The Federal Government has presented a bill in Parliament that would give the AFP and the Australian Criminal Intelligence Commission three new warrants in order that they can handle serious criminal acts online.
The Australian Federal Police has told the Parliamentary Joint Committee on Intelligence and Security that it has used technical assistance requests issued under the encryption law passed in December 2018 on three occasions in the financial year 2019-20, to obtain assistance from companies or individuals in breaking encryption to gain access to information needed for investigation of crimes.
The Independent National Security Legislation Monitor, Dr James Renwick, says in a 316-page review handed down on 30 June that, with a couple of exceptions, the encryption law, known as the Telecommunications and Other Legislation Amendment (Assistance and Access) Bill 2018, passed by Australia in December 2018, is necessary.
The Independent National Security Legislation Monitor, Dr James Renwick, is likely to have suggested some changes to the encryption law passed by the government in 2018, in his review which was handed down on Monday.
The government's Independent National Security Legislation Monitor, Dr James Renwick, has indicated he would support the security appeals division of the Administrative Appeals Tribunal having oversight of technical capability notices issued under the encryption law passed in 2018, and resolving any issue that could arise.
Changes to the federal encryption law which was passed in December 2018 will take nearly two years to be voted on, according to the current state of play which was made clear after the Australian Labor Party introduced a bill this week seeking to speed up adoption of the changes.
Another confrontation may be brewing between the FBI and Apple, after the US domestic intelligence agency asked the company to help decrypt data on two iPhones which belong to a man named Mohammed Saeed Alshamrani who is suspected of carrying out a shooting that killed three people at the Naval Air Station in Pensacola, Florida last month.
Two-fifths of the respondents to a survey about the encryption law passed by the Coalition Government last year say they have lost sales or other commercial opportunities as a result of the law being in place.
A year after it bent over backwards and voted to make the government's encryption bill law, the Australian Labor Party is attempting to paint itself as some kind of virtuous entity by introducing a bill to bring about amendments to that same law.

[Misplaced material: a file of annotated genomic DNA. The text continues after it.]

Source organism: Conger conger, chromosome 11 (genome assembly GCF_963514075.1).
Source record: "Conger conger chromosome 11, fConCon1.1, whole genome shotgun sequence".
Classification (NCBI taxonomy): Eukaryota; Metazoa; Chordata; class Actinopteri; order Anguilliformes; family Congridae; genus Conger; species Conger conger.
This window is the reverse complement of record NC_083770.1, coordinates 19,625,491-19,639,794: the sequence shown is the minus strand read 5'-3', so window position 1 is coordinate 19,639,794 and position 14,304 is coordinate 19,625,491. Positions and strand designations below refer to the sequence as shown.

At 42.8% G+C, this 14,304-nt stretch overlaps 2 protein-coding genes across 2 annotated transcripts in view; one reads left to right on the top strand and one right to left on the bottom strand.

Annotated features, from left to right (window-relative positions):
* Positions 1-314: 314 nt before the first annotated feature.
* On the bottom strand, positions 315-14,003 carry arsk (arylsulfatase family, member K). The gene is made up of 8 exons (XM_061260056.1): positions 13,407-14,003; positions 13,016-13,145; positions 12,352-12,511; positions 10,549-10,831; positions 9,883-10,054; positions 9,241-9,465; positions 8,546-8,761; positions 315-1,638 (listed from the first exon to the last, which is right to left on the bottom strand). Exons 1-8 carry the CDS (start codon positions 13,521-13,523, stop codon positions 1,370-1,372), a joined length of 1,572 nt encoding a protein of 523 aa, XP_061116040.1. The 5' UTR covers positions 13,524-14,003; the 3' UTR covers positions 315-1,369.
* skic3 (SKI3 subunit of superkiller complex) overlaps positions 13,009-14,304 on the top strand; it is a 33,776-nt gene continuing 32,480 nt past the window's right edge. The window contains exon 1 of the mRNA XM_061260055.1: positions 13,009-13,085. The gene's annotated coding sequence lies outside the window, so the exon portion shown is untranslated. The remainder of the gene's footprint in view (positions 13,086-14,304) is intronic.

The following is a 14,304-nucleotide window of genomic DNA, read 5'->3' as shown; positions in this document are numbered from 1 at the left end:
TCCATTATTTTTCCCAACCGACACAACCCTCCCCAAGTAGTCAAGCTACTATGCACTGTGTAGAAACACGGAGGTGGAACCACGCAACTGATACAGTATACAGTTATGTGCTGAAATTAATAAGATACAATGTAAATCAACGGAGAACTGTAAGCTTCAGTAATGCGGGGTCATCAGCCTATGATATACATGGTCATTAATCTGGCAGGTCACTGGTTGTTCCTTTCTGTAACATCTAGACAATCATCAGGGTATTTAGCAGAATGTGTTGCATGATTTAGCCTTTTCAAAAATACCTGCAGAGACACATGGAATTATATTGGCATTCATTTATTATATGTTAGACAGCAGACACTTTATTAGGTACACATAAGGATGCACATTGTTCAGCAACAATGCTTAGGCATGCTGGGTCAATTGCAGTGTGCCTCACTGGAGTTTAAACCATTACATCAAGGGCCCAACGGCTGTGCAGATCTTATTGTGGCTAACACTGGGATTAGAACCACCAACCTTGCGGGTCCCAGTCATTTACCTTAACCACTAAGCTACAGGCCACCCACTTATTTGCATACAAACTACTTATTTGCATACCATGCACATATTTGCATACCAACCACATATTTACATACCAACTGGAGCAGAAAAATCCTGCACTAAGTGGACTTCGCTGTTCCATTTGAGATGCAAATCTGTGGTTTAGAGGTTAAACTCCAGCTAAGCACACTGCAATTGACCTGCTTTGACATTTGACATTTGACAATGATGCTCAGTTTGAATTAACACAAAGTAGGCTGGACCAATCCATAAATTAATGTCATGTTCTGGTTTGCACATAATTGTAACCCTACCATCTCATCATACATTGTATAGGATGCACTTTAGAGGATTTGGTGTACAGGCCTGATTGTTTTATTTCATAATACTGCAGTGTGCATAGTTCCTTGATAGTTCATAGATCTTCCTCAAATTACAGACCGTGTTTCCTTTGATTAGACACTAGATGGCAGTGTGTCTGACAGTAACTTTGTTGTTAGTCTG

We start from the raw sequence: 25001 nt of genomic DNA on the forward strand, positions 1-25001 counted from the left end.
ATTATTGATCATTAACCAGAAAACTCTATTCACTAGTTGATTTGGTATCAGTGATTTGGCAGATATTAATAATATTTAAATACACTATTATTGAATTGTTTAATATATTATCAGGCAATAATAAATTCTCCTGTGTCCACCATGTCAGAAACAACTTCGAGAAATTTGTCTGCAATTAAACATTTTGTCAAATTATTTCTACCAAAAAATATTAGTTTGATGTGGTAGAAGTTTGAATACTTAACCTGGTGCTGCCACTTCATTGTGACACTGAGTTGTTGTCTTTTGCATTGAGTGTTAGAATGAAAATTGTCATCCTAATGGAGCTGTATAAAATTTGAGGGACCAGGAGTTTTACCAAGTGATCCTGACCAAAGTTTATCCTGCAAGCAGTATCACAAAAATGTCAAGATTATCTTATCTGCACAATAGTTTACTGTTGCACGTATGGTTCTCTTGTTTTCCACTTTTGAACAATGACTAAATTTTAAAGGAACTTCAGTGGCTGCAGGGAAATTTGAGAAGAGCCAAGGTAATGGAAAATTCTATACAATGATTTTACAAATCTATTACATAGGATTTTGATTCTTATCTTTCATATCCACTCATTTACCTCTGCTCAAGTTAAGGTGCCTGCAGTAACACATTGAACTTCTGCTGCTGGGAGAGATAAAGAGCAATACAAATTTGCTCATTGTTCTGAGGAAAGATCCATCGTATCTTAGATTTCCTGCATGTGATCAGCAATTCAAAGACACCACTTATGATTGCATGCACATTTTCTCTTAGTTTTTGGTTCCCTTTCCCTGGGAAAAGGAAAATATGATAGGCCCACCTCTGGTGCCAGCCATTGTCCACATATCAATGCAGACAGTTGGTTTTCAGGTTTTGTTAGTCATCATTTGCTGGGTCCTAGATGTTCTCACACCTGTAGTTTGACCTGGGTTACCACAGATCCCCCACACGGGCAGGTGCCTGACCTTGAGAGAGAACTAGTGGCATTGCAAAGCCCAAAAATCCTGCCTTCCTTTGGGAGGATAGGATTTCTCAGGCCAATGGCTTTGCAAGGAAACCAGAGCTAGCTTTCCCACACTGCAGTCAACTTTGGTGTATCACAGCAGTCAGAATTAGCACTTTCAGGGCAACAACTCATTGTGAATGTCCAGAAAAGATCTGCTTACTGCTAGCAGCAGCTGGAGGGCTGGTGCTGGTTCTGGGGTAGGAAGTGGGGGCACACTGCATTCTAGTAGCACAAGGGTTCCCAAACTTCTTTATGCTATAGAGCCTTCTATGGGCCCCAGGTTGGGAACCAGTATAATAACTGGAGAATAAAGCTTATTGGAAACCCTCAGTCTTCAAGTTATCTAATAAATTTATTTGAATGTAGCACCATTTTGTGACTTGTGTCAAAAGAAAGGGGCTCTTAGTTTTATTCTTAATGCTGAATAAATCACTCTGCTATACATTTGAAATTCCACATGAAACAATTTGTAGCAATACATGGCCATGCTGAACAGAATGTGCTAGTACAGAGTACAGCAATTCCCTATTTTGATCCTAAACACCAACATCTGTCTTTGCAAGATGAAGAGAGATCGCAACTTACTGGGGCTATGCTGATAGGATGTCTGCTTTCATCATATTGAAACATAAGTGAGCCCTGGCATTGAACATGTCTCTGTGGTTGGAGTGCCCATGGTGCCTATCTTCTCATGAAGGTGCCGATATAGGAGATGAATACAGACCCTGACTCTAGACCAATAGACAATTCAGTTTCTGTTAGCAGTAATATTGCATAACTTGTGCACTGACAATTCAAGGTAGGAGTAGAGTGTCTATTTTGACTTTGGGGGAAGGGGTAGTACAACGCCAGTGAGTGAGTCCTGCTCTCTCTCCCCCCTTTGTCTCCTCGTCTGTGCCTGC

Shadow attorney-general Mark Dreyfus has slammed the Morrison Government over its tardiness in implementing amendments to the encryption law which was passed last year, saying Finance Minister Senator Mathias Cormann had agreed to do so, and has yet to keep his word nearly a year on.
ASD-certified Protected cloud provider Vault claims the export of its technology has been affected by perceptions about the encryption law which was passed by the Australian Parliament on 6 December last year.
The head of the Australian Information Industry Association, Ron Gauci, has sought an assurance from the re-elected Coalition Government that amendments to the encryption law, which was passed in December, will be adopted within its first 100 days of operation.
The compromise encryption bill drafted by the government and Labor demonstrates just one thing – that bullying pays off, the head of Internet Australia, Dr Paul Brooks, claims.
The Federal Government's encryption bill, which is up for debate and passage in Parliament at the time of writing (11am AEDT), still represents a threat to the cyber security of all Australians and a major risk for the future of Australia's IT industry and the livelihoods of Australians who work in that industry, Communications Alliance chief John Stanton has said.
The Federal Government must act to plug a "dangerous loophole" in its encryption bill before it is passed by Parliament before the end of Thursday, the chief executive of the lobby group Communications Alliance, John Stanton, has said.
There are few things in life which are predictable. Among them are the reaction of the Australian Labor Party to national security legislation.
The Federal Government says Labor's initial suggestions about passing a cut-down version of the encryption bill were not acceptable, and a compromise announced on Tuesday had removed some of Labor's demands.
The Federal Government and the Labor Party have reportedly reached a compromise on the encryption bill and it will clear Parliament before Thursday, the last sitting day for the year.
The Federal Government appears likely to bring its encryption bill up for debate in the lower house on Wednesday, just a day after the Parliamentary Joint Committee on Intelligence and Security holds its final hearing on the draft legislation.
The push by Australian Prime Minister Scott Morrison and Home Affairs Minister Peter Dutton to bring the encryption bill to a vote before Parliament rises for the year is facing an obstacle, after Senate president Scott Ryan raised the possibility that powers in the bill could conflict with parliamentary privilege.
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